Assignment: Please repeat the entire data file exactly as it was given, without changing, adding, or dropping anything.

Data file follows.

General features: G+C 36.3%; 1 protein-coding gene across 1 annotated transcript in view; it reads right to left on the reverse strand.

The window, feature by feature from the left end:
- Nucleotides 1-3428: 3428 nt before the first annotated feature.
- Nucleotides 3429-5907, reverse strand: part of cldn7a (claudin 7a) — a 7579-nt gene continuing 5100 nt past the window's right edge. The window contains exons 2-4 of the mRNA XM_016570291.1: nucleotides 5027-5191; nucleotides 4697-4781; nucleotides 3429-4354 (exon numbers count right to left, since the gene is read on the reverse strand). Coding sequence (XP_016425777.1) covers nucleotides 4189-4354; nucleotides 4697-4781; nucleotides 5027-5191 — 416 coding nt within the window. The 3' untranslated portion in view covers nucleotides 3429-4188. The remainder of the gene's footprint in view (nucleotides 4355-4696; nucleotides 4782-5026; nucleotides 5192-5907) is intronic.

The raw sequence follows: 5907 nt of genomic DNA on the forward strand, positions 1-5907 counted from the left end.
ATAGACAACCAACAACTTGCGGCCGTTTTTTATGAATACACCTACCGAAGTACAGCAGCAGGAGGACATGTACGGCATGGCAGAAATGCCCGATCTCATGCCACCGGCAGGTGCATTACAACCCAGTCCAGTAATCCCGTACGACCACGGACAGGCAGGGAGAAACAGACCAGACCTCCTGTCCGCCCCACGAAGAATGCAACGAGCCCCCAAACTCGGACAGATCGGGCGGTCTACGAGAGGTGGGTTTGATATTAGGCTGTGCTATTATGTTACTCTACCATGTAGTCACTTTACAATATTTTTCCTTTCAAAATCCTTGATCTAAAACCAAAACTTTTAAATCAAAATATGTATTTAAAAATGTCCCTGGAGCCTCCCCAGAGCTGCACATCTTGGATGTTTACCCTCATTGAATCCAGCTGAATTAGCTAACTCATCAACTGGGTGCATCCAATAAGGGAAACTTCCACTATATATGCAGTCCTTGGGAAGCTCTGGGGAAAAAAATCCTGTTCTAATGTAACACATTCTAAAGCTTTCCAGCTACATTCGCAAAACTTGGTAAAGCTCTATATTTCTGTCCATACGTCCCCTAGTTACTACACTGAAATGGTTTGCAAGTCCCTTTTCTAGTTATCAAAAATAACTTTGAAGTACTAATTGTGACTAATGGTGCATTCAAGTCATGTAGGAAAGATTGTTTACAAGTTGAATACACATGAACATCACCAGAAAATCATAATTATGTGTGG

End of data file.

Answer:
General features: G+C 36.3%; 1 protein-coding gene across 1 annotated transcript in view; it reads right to left on the reverse strand.

The window, feature by feature from the left end:
- Nucleotides 1-3428: 3428 nt before the first annotated feature.
- Nucleotides 3429-5907, reverse strand: part of cldn7a (claudin 7a) — a 7579-nt gene continuing 5100 nt past the window's right edge. The window contains exons 2-4 of the mRNA XM_016570291.1: nucleotides 5027-5191; nucleotides 4697-4781; nucleotides 3429-4354 (exon numbers count right to left, since the gene is read on the reverse strand). Coding sequence (XP_016425777.1) covers nucleotides 4189-4354; nucleotides 4697-4781; nucleotides 5027-5191 — 416 coding nt within the window. The 3' untranslated portion in view covers nucleotides 3429-4188. The remainder of the gene's footprint in view (nucleotides 4355-4696; nucleotides 4782-5026; nucleotides 5192-5907) is intronic.

The raw sequence follows: 5907 nt of genomic DNA on the forward strand, positions 1-5907 counted from the left end.
ATAGACAACCAACAACTTGCGGCCGTTTTTTATGAATACACCTACCGAAGTACAGCAGCAGGAGGACATGTACGGCATGGCAGAAATGCCCGATCTCATGCCACCGGCAGGTGCATTACAACCCAGTCCAGTAATCCCGTACGACCACGGACAGGCAGGGAGAAACAGACCAGACCTCCTGTCCGCCCCACGAAGAATGCAACGAGCCCCCAAACTCGGACAGATCGGGCGGTCTACGAGAGGTGGGTTTGATATTAGGCTGTGCTATTATGTTACTCTACCATGTAGTCACTTTACAATATTTTTCCTTTCAAAATCCTTGATCTAAAACCAAAACTTTTAAATCAAAATATGTATTTAAAAATGTCCCTGGAGCCTCCCCAGAGCTGCACATCTTGGATGTTTACCCTCATTGAATCCAGCTGAATTAGCTAACTCATCAACTGGGTGCATCCAATAAGGGAAACTTCCACTATATATGCAGTCCTTGGGAAGCTCTGGGGAAAAAAATCCTGTTCTAATGTAACACATTCTAAAGCTTTCCAGCTACATTCGCAAAACTTGGTAAAGCTCTATATTTCTGTCCATACGTCCCCTAGTTACTACACTGAAATGGTTTGCAAGTCCCTTTTCTAGTTATCAAAAATAACTTTGAAGTACTAATTGTGACTAATGGTGCATTCAAGTCATGTAGGAAAGATTGTTTACAAGTTGAATACACATGAACATCACCAGAAAATCATAATTATGTGTGG